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Soybean research works to control plant diseases
MISSISSIPPI STATE -- Asian rust began demanding the attention of soybean growers across the South last year, but it is not the only disease producers must consider when growing the crop.
Soybeans began to receive more attention in the late 1980s when average yields finally rose above the low 20 bushels an acre mark. Mississippi State University research and support of the industry, funded in part by the Soybean Promotion Board, was largely responsible.
"There is a cooperative spirit in Mississippi and the South between our research counterparts and growers," said Alan Blaine, soybean specialist with the MSU Extension Service. "We appreciate the opportunity to expand our knowledge base and pass this on to producers."
Gabe Sciumbato, plant pathologist with the Mississippi Agricultural and Forestry Experiment Station, researches soybean diseases at the Delta Research and Extension Center in Stoneville.
"I test varieties for several diseases that are of importance to soybeans to see if the varieties are susceptible," Sciumbato said. "Among the diseases we test are stem canker, frogeye leafspot, purple leaf stain and charcoal rot."
There were more than 300 entries in the MSU soybean variety trials in 2005. Varieties are resistant to different diseases, and Sciumbato said producers need to know before planting what different varieties can withstand and what they cannot. Producers who know their fields are prone to getting a particular disease can select a variety that expresses resistance to that disease.
Sciumbato said he and others are working on the control of late-season foliar diseases that cause yield losses.
"We're evaluating fungicides that are sprayed at the R3 reproduction stage. We found we can increase average yields by four to six bushels an acre by spraying the proper fungicide at this point," Sciumbato said. "We've shown the use of fungicides to be consistently profitable on irrigated and high-yield potential soybeans grown in monoculture or in rotation with rice. Future efforts will focus on non-irrigated production systems and other rotation scenarios."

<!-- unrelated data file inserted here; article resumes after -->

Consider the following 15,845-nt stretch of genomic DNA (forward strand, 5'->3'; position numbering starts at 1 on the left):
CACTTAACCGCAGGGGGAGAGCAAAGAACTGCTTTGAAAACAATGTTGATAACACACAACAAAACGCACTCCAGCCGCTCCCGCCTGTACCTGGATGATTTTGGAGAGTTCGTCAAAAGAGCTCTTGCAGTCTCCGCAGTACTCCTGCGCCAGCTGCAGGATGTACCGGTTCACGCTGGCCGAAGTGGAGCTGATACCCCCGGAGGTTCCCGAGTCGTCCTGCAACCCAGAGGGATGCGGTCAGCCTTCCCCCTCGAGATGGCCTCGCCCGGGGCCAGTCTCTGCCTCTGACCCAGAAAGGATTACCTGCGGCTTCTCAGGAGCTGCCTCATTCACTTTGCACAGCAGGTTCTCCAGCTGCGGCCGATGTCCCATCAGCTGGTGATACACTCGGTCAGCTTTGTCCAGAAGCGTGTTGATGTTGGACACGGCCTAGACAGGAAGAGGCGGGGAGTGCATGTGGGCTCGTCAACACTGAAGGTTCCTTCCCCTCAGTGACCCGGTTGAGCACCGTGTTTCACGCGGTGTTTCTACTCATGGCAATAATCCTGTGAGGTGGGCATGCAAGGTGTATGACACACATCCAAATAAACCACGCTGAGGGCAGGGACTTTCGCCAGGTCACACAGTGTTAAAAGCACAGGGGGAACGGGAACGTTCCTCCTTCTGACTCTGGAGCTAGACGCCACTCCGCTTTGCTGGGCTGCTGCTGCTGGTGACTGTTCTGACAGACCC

Seed treatments is another area that has experienced significant growth.
"When you plant early like we're doing, a couple of fungi can cause some real losses on clay soils that are poorly drained in cold weather," Sciumbato said. "We went from using no seed treatments to practically 100 percent seed treatments when we made the switch to early planting, and they've made a night and day difference."
Sciumbato said charcoal rot regularly is the No. 1 soybean disease, and a lot of attention has been focused on its control. Researchers have isolated the toxin the fungus produces, and all varieties have been screened for resistance to this toxin. Sciumbato said all soybeans in the state are infected with this disease within the first five weeks after planting.
"If the weather is good, it never affects the plant, but if the plant is stressed, the disease gets a foothold," Sciumbato said.
Asian rust charged into high priority when it was discovered in the United States in 2004. Alan Henn, Extension plant pathologist, said the U.S. Department of Agriculture had been working on the disease since the 1970s in anticipation of its arrival.
"After 9/11, there was concern about agricultural bioterrorism, and Congress classified soybean rust as one of nine select agents which bioterrorists could use to harm U.S. production," Henn said. "Through the national plant diagnostic network, we started training people to look for, identify and report rust and these other agents."
When this training began, Henn also sought special use exemptions that would allow effective fungicides to be used against rust. The triazole class of chemicals was found to be most effective after rust exposure, and the strobilurin class provides the best barrier to infection.
"The fungicides had to be easily available and in sufficient quantities that the soybean industry throughout the United States could rely on their availability," Henn said. "The approval was made prior to the find, and activated on the day of the find."
Dan Poston, a MAFES researcher who also works in Stoneville, said some of the fungicides labeled for use against rust will also be effective in the fight against other fungal diseases.
"Before rust showed up, we learned what impact these fungicides will have on yield. That's been an extremely important data set, and we were able to use that information to build a rust program around these chemicals."
By fine-tuning application timing, researchers have shown that the proper fungicides applied correctly can provide disease protection and break-even on cost or even make a profit.
Contact: Dr. Gabe Sciumbato, (662) 686-3221